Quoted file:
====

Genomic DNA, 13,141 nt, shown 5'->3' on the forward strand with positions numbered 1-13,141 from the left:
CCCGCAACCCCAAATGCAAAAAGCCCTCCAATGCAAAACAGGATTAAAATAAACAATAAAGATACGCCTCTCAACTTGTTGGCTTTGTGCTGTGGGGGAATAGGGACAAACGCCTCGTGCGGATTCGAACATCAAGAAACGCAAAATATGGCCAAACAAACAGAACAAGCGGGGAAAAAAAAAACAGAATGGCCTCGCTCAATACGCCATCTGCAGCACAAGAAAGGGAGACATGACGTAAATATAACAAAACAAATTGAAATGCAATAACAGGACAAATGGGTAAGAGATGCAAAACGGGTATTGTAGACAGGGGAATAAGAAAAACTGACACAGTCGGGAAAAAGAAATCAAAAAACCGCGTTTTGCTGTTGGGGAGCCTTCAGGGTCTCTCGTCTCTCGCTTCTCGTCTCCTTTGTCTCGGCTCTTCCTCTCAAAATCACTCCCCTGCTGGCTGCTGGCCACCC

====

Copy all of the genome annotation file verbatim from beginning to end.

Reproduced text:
Genomic DNA, 13,141 nt, shown 5'->3' on the forward strand with positions numbered 1-13,141 from the left:
CCCGCAACCCCAAATGCAAAAAGCCCTCCAATGCAAAACAGGATTAAAATAAACAATAAAGATACGCCTCTCAACTTGTTGGCTTTGTGCTGTGGGGGAATAGGGACAAACGCCTCGTGCGGATTCGAACATCAAGAAACGCAAAATATGGCCAAACAAACAGAACAAGCGGGGAAAAAAAAAACAGAATGGCCTCGCTCAATACGCCATCTGCAGCACAAGAAAGGGAGACATGACGTAAATATAACAAAACAAATTGAAATGCAATAACAGGACAAATGGGTAAGAGATGCAAAACGGGTATTGTAGACAGGGGAATAAGAAAAACTGACACAGTCGGGAAAAAGAAATCAAAAAACCGCGTTTTGCTGTTGGGGAGCCTTCAGGGTCTCTCGTCTCTCGCTTCTCGTCTCCTTTGTCTCGGCTCTTCCTCTCAAAATCACTCCCCTGCTGGCTGCTGGCCACCC